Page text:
We are up to our eyeballs (well, I am - Gary's 6'3" and I'm not stacking boxes that high) and full steam ahead in our cross-country move and so far, the experience has been only mildly heartbreaking. It must be from all the times my family and I moved when I was a kid, because this isn't the hardest part for me. In fact, it's pretty invigorating and liberating. Going through stuff I haven't seen in a while, getting rid of stuff I haven't used since our last move (which is basically my personal golden rule - 1 year and it's out!), making room for new stuff later on! We recently gave a bunch of stuff to Goodwill, but most of it was my old clothes and some baby items. Gary hardly gave anything away, so while packing up our bedroom I noticed much of the clothes are his. Hmm.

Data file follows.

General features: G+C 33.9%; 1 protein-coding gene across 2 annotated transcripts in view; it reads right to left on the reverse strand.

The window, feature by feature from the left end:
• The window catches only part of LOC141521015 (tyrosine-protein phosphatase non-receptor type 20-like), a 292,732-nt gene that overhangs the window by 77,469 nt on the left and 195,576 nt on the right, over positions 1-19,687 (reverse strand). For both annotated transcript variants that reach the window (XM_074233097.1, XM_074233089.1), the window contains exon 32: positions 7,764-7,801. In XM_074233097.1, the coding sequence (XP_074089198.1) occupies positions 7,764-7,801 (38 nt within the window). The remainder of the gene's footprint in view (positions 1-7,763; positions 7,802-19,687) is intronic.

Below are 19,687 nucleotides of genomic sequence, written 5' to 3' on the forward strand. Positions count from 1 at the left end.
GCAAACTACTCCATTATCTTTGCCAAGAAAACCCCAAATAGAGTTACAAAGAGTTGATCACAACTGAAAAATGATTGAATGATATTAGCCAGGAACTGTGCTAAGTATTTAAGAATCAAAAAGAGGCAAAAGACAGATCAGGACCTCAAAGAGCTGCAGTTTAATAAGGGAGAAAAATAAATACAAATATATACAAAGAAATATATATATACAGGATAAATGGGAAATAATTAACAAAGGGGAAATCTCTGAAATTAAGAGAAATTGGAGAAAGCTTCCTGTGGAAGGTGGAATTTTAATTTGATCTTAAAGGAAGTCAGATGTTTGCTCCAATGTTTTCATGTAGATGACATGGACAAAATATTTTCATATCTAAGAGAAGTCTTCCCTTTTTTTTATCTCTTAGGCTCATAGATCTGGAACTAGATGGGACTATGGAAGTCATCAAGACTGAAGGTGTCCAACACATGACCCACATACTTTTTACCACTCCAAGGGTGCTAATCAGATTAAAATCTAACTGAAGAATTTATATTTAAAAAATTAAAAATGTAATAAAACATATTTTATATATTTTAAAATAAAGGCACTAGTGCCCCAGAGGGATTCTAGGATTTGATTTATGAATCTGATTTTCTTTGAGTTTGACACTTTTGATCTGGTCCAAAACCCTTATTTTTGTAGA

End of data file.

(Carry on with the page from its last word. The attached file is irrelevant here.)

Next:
But anyway. We currently have a miniature city in our living room, with the stacked boxes for skyscrapers and everything else as... everything else. The hardest part about packing has been to remember not to pack everything up at once, since we started 2 weekends ago, and to also remember to pack for the trip. With Gary road-tripping it and me flying with the munchkin, we need to make sure we have everything we need for the actual trip(s) to getting to our final destination.